RACHELB

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You didn't take up so much of my time. I wish I could have been more helpful. I've worked on many ranges that old or older. I just can't remember the wiring and they're all different. (might be an old age thing....lol). Working without a wiring diagram is like trying to find an address in L.A. without a street map.

I didn't think about it until after I posted last night but if the surface elements are working OK, the problem is not with the voltage to the machine or circuit breaker. The next step would be to check for 220 VAC at the selector switch. L1 is a black wire and L2 is a red wire. The black wires have faded over time and look almost white or light gray. I can see on the selector switch what looks like L1. I did a google search for "vintage GE selector switch" and found this picture of the back of a selector switch with the markings which looks like yours
View attachment 56618
Check for 220 VAC across L1 and L2 on your selector switch:
View attachment 56619
I did remember on those older GE ranges, in bake mode the broil element gets 120 VAC while the bake element gets 220 VAC. 120 VAC is enough to make the element very warm. That's what you have and that would be correct. Set the selector switch on bake and check the voltage from L1 on the selector switch to #1 on the thermostat. It should be 220 VAC.
should i remove the wires from L1 and #1 to test it?
 

RACHELB

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should i remove the wires from L1 and #1 to test it?
should i remove the wires from L1 and #1 to test it?
The multimeter shows no response for any of those connections with the bake setting on. With the broil setting on, the continuity between L1 and 1 reads .381 but there is no tone.

(in addition the wire to L1 either broke while removing it, or was already broken. )
 

RACHELB

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rickgburton

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With the broil setting on, the continuity between L1 and 1 reads .381 but there is no tone.
OK, let's start here; Never ever check anything for continuity with the machine powered up. It will damage your meter and can cause a nasty shock.

The next step would be to check for 220 VAC at the selector switch. L1 is a black wire and L2 is a red wire.
This is from post #23. You need to do these things in order or you'll just be wasting my time and yours.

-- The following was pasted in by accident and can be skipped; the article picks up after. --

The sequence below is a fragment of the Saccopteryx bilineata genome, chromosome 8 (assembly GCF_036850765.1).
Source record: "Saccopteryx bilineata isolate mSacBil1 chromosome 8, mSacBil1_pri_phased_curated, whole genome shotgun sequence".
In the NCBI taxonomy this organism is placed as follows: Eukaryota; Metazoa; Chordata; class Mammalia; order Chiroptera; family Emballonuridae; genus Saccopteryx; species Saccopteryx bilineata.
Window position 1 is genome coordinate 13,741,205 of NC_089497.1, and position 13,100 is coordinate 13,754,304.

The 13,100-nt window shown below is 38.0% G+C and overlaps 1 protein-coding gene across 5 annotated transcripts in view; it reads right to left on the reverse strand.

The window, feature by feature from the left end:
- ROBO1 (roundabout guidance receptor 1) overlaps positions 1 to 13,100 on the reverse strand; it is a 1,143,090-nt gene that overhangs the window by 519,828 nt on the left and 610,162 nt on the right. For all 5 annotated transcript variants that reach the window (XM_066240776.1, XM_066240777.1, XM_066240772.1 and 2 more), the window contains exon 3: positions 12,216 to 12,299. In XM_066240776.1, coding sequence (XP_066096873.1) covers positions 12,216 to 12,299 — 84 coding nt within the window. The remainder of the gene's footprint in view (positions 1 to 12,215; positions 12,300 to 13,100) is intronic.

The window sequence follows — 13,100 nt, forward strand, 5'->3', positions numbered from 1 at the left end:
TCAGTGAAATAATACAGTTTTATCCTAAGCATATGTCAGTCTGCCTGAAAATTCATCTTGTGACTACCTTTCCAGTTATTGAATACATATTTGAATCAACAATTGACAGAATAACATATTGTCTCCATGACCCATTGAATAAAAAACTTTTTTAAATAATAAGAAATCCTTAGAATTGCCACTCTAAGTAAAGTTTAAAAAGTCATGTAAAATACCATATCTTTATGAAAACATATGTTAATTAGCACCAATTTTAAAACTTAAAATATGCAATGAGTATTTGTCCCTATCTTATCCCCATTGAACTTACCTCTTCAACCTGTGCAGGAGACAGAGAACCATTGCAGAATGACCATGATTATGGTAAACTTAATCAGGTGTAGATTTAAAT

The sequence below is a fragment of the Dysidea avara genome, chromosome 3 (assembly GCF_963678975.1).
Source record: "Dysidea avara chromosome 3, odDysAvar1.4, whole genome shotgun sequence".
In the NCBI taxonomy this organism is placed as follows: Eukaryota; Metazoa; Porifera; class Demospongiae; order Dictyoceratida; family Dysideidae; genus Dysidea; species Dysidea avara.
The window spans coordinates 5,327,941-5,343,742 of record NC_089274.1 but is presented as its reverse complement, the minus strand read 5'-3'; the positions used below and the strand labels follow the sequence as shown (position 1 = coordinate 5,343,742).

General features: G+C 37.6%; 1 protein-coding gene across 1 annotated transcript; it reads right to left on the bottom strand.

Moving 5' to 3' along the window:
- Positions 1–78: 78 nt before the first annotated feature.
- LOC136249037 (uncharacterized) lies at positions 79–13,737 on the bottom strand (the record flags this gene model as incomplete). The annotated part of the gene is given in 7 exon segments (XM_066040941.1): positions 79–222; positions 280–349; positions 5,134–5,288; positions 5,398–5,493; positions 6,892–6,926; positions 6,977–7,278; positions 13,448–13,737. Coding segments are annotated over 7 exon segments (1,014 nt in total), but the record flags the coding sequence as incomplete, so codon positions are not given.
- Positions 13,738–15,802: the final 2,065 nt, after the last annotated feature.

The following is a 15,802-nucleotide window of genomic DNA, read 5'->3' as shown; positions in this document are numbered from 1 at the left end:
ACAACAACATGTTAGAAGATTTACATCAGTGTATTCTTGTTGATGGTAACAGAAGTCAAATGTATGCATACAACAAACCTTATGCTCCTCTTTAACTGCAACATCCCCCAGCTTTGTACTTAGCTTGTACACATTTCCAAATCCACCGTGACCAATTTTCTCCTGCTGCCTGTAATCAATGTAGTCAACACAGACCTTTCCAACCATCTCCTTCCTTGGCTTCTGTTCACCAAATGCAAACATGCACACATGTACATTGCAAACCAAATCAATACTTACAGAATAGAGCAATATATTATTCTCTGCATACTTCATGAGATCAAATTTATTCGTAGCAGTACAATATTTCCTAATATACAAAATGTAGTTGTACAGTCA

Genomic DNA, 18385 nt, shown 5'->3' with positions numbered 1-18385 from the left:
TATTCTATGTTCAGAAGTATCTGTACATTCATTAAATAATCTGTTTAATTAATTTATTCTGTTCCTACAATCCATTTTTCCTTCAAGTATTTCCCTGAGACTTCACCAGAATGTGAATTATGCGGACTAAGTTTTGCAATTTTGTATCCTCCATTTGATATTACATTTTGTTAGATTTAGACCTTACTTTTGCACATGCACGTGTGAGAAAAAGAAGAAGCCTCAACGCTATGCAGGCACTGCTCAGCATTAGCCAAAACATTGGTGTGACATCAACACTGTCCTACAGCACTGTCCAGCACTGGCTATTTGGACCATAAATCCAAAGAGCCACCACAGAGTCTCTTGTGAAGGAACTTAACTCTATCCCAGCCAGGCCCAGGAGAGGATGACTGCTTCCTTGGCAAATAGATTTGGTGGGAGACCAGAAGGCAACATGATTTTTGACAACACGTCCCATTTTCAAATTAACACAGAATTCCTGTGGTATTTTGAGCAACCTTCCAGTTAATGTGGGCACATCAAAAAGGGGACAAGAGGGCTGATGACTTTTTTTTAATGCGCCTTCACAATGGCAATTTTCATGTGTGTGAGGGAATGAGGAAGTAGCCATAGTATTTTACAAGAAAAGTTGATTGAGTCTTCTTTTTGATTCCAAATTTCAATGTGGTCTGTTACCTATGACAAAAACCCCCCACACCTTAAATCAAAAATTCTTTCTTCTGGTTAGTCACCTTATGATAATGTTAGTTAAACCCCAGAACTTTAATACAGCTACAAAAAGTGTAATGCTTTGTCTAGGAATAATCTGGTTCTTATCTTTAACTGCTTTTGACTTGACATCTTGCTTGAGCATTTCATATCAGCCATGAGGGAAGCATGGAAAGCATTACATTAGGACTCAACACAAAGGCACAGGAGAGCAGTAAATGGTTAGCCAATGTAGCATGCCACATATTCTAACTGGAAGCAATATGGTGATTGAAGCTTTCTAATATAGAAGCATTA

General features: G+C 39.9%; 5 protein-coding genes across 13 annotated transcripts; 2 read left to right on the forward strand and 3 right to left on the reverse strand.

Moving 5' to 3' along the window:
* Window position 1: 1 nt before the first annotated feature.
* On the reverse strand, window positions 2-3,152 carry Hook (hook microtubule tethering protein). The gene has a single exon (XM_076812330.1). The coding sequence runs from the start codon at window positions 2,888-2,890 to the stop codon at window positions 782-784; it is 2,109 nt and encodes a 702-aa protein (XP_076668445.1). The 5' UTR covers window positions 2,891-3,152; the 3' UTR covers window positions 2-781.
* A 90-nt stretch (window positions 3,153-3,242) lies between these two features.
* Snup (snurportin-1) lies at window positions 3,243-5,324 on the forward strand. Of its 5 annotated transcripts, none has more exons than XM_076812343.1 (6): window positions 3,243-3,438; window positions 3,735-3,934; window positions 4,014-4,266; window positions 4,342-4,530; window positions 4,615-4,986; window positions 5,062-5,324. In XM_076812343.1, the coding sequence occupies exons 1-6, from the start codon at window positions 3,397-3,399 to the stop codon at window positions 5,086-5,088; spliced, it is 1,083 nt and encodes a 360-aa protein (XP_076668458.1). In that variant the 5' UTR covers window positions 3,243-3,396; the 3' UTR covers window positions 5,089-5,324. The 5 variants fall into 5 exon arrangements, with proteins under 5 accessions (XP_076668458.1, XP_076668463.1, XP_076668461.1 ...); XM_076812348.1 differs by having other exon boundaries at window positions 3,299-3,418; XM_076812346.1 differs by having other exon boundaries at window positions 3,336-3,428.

a near match... it is ASR4167-12
That's a manufacturing number. Don't go by that number only go by the part number. The difference could be the knob position and size or length of the shaft. It might have a clean setting in the switch or it might not have a timed bake setting in the switch. The settings won't match up.

the wire to L1 either broke while removing it, or was already broken.
If the wire end came off, fix it and put it back on. Set your meter to measure AC volts and leave all the wires connected where they are. What's the voltage across L1 and L2 on the selector switch ? Leave the meter lead on L1 of the selector switch and touch the other lead to #1 on the thermostat. What's the voltage? Keep the test lead on L1 of the selector switch and touch the other lead to #2 on the thermostat. What's the voltage?
 

RACHELB

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Ok...here's the funny news: The broken L1 wire was the culprit. I reattached the wire and tested ac voltage, it was 0. Was totally confused. i checked the ohm tone for L1 TO L2, L1-#1, L1-#2 on bake setting with a reading of 21.3, 21.2, 21.1- Decided to close up control box and turn the oven on, to see if the wire had anything to do with it, and presto, both the bake and the broil elements are working. IT WORKS!

The question I have, is how was the baking element still working, and the broiling element wasn't with L1 wire burned out?
-The other question is maybe a dumb one, but why did voltage read 0? Am I doing the test wrong?
-Also curious, what would cause the selector switch light to remain on even on the off setting? Thats not happening now, but it was before, roughly at the time we replaced the baking element. Do you think that was also connected to the L1 wire burning out?
-Do you think I should try to buy a selector switch for the future?

Thank you for responding to all of my frenzied messages and for taking the time to look into the matter so thoroughly. If you hadnt encouraged me to open up the control box and test the selector switch I never would have even known where to start. (And now I realize that I know absolutely nothing about wiring! Ha! I feel inspired to try to learn some basics.)
 

rickgburton